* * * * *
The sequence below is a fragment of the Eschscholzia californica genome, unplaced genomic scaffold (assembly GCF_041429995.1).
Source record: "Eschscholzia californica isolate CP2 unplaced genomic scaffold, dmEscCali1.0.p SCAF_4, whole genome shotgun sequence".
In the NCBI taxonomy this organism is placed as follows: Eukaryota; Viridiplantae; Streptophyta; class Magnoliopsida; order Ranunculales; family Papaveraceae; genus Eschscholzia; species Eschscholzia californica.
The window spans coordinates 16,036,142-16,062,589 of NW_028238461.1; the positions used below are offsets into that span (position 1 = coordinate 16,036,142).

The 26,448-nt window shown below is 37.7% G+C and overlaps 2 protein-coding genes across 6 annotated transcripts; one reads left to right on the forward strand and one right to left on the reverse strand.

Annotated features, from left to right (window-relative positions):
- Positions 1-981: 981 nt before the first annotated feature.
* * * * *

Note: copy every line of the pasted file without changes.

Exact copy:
The sequence below is a fragment of the Eschscholzia californica genome, unplaced genomic scaffold (assembly GCF_041429995.1).
Source record: "Eschscholzia californica isolate CP2 unplaced genomic scaffold, dmEscCali1.0.p SCAF_4, whole genome shotgun sequence".
In the NCBI taxonomy this organism is placed as follows: Eukaryota; Viridiplantae; Streptophyta; class Magnoliopsida; order Ranunculales; family Papaveraceae; genus Eschscholzia; species Eschscholzia californica.
The window spans coordinates 16,036,142-16,062,589 of NW_028238461.1; the positions used below are offsets into that span (position 1 = coordinate 16,036,142).

The 26,448-nt window shown below is 37.7% G+C and overlaps 2 protein-coding genes across 6 annotated transcripts; one reads left to right on the forward strand and one right to left on the reverse strand.

Annotated features, from left to right (window-relative positions):
- Positions 1-981: 981 nt before the first annotated feature.